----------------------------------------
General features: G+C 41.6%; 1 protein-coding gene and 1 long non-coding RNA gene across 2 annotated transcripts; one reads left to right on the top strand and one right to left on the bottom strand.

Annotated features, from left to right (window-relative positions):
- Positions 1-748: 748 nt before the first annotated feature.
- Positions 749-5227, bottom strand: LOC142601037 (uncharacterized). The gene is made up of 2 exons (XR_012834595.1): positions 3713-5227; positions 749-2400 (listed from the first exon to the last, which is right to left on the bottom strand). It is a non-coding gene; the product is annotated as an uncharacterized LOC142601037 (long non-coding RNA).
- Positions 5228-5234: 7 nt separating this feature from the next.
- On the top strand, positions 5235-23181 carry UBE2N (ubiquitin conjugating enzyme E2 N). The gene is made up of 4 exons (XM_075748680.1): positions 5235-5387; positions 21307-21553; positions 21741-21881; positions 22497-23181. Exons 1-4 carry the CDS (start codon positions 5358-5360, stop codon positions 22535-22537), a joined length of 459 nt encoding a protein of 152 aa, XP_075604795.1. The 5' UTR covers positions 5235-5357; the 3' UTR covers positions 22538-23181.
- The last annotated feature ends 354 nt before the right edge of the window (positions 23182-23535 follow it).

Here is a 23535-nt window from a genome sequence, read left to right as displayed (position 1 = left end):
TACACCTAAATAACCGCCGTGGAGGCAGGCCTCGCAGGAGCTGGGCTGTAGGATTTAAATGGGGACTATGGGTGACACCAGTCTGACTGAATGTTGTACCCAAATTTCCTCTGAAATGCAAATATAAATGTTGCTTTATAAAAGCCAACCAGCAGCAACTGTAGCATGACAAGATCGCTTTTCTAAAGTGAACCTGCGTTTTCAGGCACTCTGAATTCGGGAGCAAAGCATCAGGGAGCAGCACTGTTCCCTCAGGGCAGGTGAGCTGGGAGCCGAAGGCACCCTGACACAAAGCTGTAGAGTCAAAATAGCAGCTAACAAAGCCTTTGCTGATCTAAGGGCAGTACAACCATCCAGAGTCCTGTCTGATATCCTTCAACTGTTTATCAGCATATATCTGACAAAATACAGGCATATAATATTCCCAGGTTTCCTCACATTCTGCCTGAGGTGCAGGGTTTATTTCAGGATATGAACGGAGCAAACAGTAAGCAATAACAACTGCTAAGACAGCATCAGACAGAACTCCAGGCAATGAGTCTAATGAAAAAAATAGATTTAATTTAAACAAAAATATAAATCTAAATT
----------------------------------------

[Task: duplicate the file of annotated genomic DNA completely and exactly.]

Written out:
General features: G+C 41.6%; 1 protein-coding gene and 1 long non-coding RNA gene across 2 annotated transcripts; one reads left to right on the top strand and one right to left on the bottom strand.

Annotated features, from left to right (window-relative positions):
- Positions 1-748: 748 nt before the first annotated feature.
- Positions 749-5227, bottom strand: LOC142601037 (uncharacterized). The gene is made up of 2 exons (XR_012834595.1): positions 3713-5227; positions 749-2400 (listed from the first exon to the last, which is right to left on the bottom strand). It is a non-coding gene; the product is annotated as an uncharacterized LOC142601037 (long non-coding RNA).
- Positions 5228-5234: 7 nt separating this feature from the next.
- On the top strand, positions 5235-23181 carry UBE2N (ubiquitin conjugating enzyme E2 N). The gene is made up of 4 exons (XM_075748680.1): positions 5235-5387; positions 21307-21553; positions 21741-21881; positions 22497-23181. Exons 1-4 carry the CDS (start codon positions 5358-5360, stop codon positions 22535-22537), a joined length of 459 nt encoding a protein of 152 aa, XP_075604795.1. The 5' UTR covers positions 5235-5357; the 3' UTR covers positions 22538-23181.
- The last annotated feature ends 354 nt before the right edge of the window (positions 23182-23535 follow it).

Here is a 23535-nt window from a genome sequence, read left to right as displayed (position 1 = left end):
TACACCTAAATAACCGCCGTGGAGGCAGGCCTCGCAGGAGCTGGGCTGTAGGATTTAAATGGGGACTATGGGTGACACCAGTCTGACTGAATGTTGTACCCAAATTTCCTCTGAAATGCAAATATAAATGTTGCTTTATAAAAGCCAACCAGCAGCAACTGTAGCATGACAAGATCGCTTTTCTAAAGTGAACCTGCGTTTTCAGGCACTCTGAATTCGGGAGCAAAGCATCAGGGAGCAGCACTGTTCCCTCAGGGCAGGTGAGCTGGGAGCCGAAGGCACCCTGACACAAAGCTGTAGAGTCAAAATAGCAGCTAACAAAGCCTTTGCTGATCTAAGGGCAGTACAACCATCCAGAGTCCTGTCTGATATCCTTCAACTGTTTATCAGCATATATCTGACAAAATACAGGCATATAATATTCCCAGGTTTCCTCACATTCTGCCTGAGGTGCAGGGTTTATTTCAGGATATGAACGGAGCAAACAGTAAGCAATAACAACTGCTAAGACAGCATCAGACAGAACTCCAGGCAATGAGTCTAATGAAAAAAATAGATTTAATTTAAACAAAAATATAAATCTAAATT